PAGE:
Drone technology keeps BMX riders on track for gold

Great Britain Cycling Team’s BMX squad is equipping its bikes with technology used in drones to shave precious milliseconds off its race times.  

The project uses the same optical sensor technology developed for the ‘sense and avoidance’ system in drones to prevent mid-air collisions with other flying objects.

Miniature LEDs are fixed to the off-road two-wheelers to record the trajectory of the riders while on the ground and in the air, which are monitored using the sensors placed at the track’s sides.

The data is then fed back to an app that shows the riders and the coaches a real-time read-out of performance and allows them to identify where they can make those critical margin gains.

The move is part of the eight-year research partnership between UK Sport and engineers at BAE Systems.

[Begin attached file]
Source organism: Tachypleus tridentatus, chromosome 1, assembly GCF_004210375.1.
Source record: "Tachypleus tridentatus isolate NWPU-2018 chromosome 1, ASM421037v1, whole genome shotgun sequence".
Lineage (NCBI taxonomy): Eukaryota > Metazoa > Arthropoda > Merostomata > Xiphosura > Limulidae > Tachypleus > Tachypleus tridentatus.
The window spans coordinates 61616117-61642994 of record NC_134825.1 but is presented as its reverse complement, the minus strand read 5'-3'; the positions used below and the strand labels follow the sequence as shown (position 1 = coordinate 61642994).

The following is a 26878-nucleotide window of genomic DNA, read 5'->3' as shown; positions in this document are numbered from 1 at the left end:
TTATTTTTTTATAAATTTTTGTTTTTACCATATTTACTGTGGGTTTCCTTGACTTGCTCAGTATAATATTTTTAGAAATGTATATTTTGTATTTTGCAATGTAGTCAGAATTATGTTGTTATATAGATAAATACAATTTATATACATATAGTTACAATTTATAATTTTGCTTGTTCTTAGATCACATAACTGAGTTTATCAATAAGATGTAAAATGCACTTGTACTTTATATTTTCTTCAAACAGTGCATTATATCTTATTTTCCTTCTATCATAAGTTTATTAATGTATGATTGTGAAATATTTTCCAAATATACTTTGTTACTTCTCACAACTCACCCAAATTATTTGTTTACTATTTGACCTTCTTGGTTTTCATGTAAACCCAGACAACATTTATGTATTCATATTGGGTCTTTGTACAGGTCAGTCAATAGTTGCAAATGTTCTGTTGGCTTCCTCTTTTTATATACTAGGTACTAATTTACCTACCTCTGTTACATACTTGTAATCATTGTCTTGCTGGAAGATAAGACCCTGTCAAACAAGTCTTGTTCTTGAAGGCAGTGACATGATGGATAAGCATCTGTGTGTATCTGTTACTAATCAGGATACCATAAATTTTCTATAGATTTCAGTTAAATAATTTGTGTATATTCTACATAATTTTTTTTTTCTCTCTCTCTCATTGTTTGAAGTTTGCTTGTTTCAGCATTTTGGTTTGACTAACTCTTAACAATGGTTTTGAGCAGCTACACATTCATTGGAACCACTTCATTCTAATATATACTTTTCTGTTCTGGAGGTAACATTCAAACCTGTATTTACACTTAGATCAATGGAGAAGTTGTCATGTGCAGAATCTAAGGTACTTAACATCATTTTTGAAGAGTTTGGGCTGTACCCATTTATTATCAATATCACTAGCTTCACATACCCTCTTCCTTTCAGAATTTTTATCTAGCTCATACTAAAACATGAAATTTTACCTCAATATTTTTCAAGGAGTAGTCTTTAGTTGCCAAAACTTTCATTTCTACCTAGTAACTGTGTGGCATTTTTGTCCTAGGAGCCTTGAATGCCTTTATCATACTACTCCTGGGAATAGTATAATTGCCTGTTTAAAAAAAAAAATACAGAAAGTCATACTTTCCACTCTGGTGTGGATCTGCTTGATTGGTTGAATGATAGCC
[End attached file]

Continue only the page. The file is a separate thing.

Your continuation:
Liam Phillips, British BMX rider, said during a training session: “In an elite sport such as BMX, where riders are travelling around 40kph and spending more than 40 per cent of the race in the air, every milliseconds counts and one imperfection for your form can put you at a disadvantage.

“This new technology will revolutionise the way we train, allowing us to analyse our techniques with a new-found precision and helping us shave off those valuable fractions of a second.”

The team hopes to use the information to improve their techniques and race strategies ahead of the Olympics in Rio de Janeiro next year.

Previously, the riders were reliant on data from timing loops buried into test tracks for feedback, but the extra data should provide detailed insight in to how team members change speed as they handle jumps.

“They can race round the track, take the jumps and immediately see how their performance has been compared to other runs perhaps on the same day by that [same] rider, or maybe by a different rider on a different day,” said Kelvin Davies from BAE Systems.

The defence company had already worked with more than 20 different Olympic and Paralympic sports and 140 athletes over the past six years ahead of major competitions.

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